So, in the context of a real Tres Columnae story, what might we do to

  • present new vocabulary
  • help learners relate new words to words they already know
  • help learners practice the new words, developing their Knowledge and Skill, and
  • help learners reflect on the new words, increasing their Understanding?

Let’s look at this story from Lectiō XVIII, next in sequence after the one in Wednesday’s post about servī et ancillae.  (You can also find it at this link at the Version Alpha Wiki site if you’d like.)  Vipsānia, uxor Caeliī, has finally noticed that many of the vernae bear a suspicious resemblance to her husband, and she confronts him in a way that many Roman women would be unlikely to do. Of course, it helps when your own pater was a senātor, your marītus is an eques, and you were married sine manū….

annō proximō, Dulcissima et Fēlīcissima ambae parturiunt. Dulcissimae puer, Fēlīcissimae puella nāscitur. Caelius Ūtilī pecūniam dat et, “vernās optimōs mihi praebēs!” exclāmat.

Vipsānia tamen suspiciōsa “heus!” exclāmat, “vultūs enim Caeliō meō quam similēs! mihi necesse est istās ancillās pūnīre!”

Vipsānia ergō ad Caelium festīnat et, “marīte!” exclāmat, “tē rem maximī mōmentī quaerō. novās enim ancillās habēre volō, quod mē taedet Dulcissimae et Fēlīcissimae. ignāvae enim et inūtilēs sunt illae, quod īnfantēs iam nūtriunt. quaesō, amābō tē, illās vende et aliās ancillās mihi eme!”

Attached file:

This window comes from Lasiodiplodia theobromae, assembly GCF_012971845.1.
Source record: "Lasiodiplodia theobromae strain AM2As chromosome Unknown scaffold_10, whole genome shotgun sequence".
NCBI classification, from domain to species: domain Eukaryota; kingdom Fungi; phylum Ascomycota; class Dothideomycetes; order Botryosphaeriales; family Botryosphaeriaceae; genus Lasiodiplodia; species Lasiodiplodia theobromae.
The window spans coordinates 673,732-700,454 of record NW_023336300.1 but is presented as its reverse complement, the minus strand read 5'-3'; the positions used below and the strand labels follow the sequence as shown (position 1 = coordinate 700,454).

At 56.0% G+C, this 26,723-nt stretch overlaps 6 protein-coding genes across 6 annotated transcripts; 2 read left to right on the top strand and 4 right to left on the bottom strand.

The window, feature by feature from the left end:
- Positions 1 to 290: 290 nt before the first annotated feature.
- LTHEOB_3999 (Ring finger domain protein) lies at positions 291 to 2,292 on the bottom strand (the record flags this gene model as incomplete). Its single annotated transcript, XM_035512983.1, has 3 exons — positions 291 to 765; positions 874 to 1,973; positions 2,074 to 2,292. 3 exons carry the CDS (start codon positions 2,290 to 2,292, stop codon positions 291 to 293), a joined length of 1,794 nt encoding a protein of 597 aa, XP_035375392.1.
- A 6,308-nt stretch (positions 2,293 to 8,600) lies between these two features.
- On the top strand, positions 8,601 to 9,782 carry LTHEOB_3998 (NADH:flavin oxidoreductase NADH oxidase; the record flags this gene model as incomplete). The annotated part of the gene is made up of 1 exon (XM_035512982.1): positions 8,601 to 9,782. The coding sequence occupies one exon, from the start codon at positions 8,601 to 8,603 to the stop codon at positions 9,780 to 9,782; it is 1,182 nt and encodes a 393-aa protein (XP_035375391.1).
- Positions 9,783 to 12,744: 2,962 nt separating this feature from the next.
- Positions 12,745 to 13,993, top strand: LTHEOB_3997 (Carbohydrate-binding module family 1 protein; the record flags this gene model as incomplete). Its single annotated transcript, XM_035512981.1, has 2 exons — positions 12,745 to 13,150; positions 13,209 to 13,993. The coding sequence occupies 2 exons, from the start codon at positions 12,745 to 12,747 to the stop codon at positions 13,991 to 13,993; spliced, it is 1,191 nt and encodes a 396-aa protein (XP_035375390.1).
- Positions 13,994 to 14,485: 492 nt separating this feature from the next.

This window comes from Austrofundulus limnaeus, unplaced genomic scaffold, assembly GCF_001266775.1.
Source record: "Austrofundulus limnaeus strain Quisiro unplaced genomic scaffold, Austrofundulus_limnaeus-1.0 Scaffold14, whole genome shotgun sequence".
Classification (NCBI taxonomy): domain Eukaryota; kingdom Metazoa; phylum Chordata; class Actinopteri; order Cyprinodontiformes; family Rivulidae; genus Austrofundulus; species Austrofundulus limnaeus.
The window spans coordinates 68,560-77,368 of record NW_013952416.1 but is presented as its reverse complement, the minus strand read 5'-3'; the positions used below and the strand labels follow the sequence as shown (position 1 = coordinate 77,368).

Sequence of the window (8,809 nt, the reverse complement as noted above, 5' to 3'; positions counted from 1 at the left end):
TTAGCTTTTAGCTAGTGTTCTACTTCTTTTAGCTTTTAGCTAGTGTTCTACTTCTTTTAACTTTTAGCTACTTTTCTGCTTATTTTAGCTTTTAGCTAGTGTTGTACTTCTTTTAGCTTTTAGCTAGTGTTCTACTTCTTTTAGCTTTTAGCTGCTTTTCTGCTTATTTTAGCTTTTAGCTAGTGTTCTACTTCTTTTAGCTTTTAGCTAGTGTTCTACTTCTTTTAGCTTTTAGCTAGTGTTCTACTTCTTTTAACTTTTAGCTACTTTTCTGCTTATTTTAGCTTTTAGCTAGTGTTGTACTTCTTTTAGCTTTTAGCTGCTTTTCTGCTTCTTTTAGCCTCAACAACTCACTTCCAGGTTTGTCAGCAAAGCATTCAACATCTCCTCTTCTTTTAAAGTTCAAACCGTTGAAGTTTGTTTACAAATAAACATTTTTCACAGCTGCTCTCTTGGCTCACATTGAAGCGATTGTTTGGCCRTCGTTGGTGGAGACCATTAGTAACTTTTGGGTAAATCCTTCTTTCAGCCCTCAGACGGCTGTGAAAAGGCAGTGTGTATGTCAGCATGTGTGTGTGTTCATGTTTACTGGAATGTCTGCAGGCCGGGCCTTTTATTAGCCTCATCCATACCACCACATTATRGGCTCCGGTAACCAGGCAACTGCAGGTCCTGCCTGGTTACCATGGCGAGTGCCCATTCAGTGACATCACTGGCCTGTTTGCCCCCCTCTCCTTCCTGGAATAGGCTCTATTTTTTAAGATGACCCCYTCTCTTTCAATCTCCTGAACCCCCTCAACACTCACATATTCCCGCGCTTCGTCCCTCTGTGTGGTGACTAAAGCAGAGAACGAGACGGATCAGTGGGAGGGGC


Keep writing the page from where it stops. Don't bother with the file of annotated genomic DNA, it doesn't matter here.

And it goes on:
Caelius, “hem!” respondet, “aliās ancillās habēre vīs? ancillās novās et pulchrās? fortasse, sī pretium aequum –”

Vipsānia tamen īrātissima, “pulchrās enim? pulchrās?! num mē contemnis? num spernis? haud caeca, haud īnsāna sum! rēs enim gestās tuās plānē intellegō! num pater meus, ille Vipsānius senātor, tālia ferre potest? nōnne mē decet–”

sed Caelius, “Vipsānia, Vipsānia, cūr tē vexās?” respondet. “nōnne dominus sum? nōnne mihi est patria potestās? nōnne quoque manus servōrum et ancillārum? tē haud vexō, haud contemnō! tibi dōna aptissima emō! et tibi servulōs grātīs praebeō! cūr tē vexās? num ingrāta mē dēplōrās? num dīvortium quaeris?”

Vipsāna tamen “dīvortium? num tū impudēns dīvortium quaeris? nōnne sine manū uxor tibi sum? facile igitur est mihi cum dōte Mediolānum revertere! num paupertātem cupis, mī Caelī?”

Caelius attonitus, “quid hoc?” tamen susurrat. “Vipsānia cārissima, num iocōs meōs agnōscis? sī enim ancillās novās quaeris, nōnne–”

Vipsānia attonita et īrāta nihil respondet, sed ē tablīnō celeriter ēgreditur. “tē oportet tacēre et istās ancillās cum īnfantibus statim vēndere!” exclāmat et ad cubiculum suum contendit. Caelius “haud necesse est Dulcissimam vel Fēlīcissimam vēndere!” clāmat. “tibi autem trēs ancillās novās emere in animō habeō!”